Many Flavors of Neurodivergence

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Two faces in profile, brains inside, one gray, one rainbow
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I take two different kinds of neural reuptake inhibitors: one works on serotonin, the other on norepinephrine. Those two neurotransmitters like to mess up my brain in different, yet related, ways. I started thinking about this because I’ve had the serotonin under control for a long while, long enough that when it, in the past two weeks, started slipping out of control again, I could recognize it. This is different. Depression and ADHD both make it hard to focus; hard to accomplish anything. They can both make you absurdly sleepy in the middle of the day and yet keep you up at night. But they’re not the same thing, and misinterpreting the overlap can cause treatments to fail and confidence to spiral downward.

A couple of years ago I posted an article that asked, Does it really matter what label you’re given if it’s the symptoms that are most important? I actually wasn’t sure about the answer then. This article is going to take a side: yes, it does matter. The Zoloft helps fix the depression, the Strattera helps fix the ADHD. Some people just need the one to function well, some people need the other, and I need both. If a doctor just hears “I can’t seem to accomplish anything” and immediately assumes, “Ah, depression!” or “That sounds like ADHD!” there’s a strong chance the problem won’t be fixed.

Neurodivergence vs. Mental Illness, Revisited

I discussed this in my article about Mental Health Awareness through Fiction, but it’s worth repeating. Neurodivergence is not a mental illness. Both can interfere with the day to day functionality of a person. But neurodivergence is only a problem because society isn’t designed to work with it. If we didn’t live in a society that relied so heavily on clocks, for example, it wouldn’t matter that I’m time blind. I wouldn’t be late if nobody else noticed the passing of those five minutes, either. But because people expect me to be places at a certain time on a clock, I now have a problem. I have to employ strategies that other people don’t have to, to counteract my neurodivergence, in order to function as part of this society as it is.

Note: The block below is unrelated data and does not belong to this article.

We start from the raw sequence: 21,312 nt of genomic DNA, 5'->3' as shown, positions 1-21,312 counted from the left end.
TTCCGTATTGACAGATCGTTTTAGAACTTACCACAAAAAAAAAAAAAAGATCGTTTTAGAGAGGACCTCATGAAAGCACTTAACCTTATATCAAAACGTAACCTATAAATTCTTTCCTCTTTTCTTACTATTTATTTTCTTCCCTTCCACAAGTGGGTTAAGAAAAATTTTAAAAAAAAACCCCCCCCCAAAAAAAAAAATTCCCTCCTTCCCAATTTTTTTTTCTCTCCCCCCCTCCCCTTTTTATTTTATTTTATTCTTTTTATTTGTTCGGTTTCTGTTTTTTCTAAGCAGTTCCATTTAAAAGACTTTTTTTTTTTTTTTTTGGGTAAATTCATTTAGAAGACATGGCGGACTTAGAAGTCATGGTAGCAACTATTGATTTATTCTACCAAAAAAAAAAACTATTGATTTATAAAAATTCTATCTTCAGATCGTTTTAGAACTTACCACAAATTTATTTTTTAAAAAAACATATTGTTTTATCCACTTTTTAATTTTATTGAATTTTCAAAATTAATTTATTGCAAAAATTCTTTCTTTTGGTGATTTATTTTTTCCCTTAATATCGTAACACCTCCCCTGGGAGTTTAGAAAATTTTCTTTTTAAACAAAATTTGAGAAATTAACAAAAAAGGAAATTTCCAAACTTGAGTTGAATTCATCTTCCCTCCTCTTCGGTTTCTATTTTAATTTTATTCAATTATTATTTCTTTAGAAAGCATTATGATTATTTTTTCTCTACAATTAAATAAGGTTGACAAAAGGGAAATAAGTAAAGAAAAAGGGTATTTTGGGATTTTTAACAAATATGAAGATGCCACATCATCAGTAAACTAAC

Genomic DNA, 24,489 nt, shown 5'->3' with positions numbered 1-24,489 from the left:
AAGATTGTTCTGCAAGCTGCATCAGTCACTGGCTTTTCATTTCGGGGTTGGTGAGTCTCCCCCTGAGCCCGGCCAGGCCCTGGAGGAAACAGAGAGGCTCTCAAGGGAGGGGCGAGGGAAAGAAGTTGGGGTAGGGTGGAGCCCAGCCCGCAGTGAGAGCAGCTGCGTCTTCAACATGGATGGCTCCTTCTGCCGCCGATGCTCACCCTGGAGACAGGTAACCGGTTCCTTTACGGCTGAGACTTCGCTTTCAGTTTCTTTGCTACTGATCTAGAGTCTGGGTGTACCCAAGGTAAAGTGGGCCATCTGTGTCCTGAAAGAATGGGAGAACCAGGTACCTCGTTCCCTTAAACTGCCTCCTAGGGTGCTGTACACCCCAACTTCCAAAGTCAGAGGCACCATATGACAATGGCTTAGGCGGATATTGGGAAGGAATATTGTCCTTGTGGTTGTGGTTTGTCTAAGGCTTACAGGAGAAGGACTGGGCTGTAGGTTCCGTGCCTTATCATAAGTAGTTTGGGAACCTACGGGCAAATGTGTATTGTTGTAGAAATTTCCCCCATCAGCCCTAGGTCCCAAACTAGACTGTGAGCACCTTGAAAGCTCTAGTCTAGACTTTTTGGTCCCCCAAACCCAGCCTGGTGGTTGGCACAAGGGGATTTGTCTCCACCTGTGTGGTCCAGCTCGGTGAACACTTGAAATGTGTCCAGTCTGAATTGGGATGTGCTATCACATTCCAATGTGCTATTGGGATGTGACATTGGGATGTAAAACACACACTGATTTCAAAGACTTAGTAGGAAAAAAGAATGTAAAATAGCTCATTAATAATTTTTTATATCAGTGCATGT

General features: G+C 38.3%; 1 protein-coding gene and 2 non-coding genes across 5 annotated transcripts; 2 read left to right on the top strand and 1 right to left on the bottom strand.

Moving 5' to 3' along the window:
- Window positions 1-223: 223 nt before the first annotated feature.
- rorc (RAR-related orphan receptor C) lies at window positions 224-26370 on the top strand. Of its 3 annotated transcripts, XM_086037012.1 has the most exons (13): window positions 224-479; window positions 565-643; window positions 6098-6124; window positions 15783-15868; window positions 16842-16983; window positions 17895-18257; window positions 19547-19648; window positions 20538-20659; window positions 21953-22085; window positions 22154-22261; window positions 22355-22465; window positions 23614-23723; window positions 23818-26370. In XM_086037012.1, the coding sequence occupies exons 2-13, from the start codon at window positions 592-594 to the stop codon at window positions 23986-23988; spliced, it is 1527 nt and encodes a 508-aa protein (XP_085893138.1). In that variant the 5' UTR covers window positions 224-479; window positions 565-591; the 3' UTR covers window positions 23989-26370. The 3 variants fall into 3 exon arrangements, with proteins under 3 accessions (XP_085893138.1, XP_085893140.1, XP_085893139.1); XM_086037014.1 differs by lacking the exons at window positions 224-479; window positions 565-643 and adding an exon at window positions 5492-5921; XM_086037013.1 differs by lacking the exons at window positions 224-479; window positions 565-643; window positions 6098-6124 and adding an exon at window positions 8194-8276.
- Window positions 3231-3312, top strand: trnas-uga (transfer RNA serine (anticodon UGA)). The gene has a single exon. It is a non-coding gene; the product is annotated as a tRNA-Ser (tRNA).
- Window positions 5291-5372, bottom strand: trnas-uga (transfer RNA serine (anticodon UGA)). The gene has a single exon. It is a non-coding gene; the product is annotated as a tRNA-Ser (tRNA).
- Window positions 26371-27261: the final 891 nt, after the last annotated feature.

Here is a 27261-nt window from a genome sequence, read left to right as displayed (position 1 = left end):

But depression doesn’t care about societal differences: it will spin whatever situation I’m in, no matter how comfortable, into a hopeless tragedy no matter what. It’s the brain not working right at all, not just in a particular setting. You cannot design a society that allows depressed people to just be their depressed selves to their hearts’ content, because depression will make a problem of any situation. It’s a mental illness, and no amount of acceptance by society can fix it.

There is a high rate of mental illness diagnoses among women whose neurodivergences were never diagnosed in childhood (because diagnosis standards were designed around the behaviors of young boys, not girls). It makes sense. Constantly feeling like you don’t fit into society but not knowing why can take a major toll on your self-esteem. It made me depressed. Others, in their panic, developed anxiety disorders. But sometimes all these symptoms get conflated, and we’re not sure what’s a quirk and what’s an illness.

We hear occasionally of misdiagnoses, of women who were unknowingly battling the lack of focus, inability to complete tasks, and Intrusive Sleep of ADHD, and psychologists who didn’t know much about how ADHD appears in women interpreted that as the despondency, low motivation, and lethargy of depression. Someone else’s racing thoughts and insomnia from ADHD were interpreted as anxiety, instead. Now when we talk about it among ourselves we sometimes have trouble figuring out what was really ADHD all along and what was an actual mental illness that set in as a result of our struggles with ADHD.

But now that I know what to look for, I can tell the difference. There’s a hopelessness in depression that turns the inability to focus into what’s the point of focusing, that turns drifting off out of boredom into there is nothing worth waking up for. That’s how I know my serotonin levels are what’s going off now. It feels different than ADHD.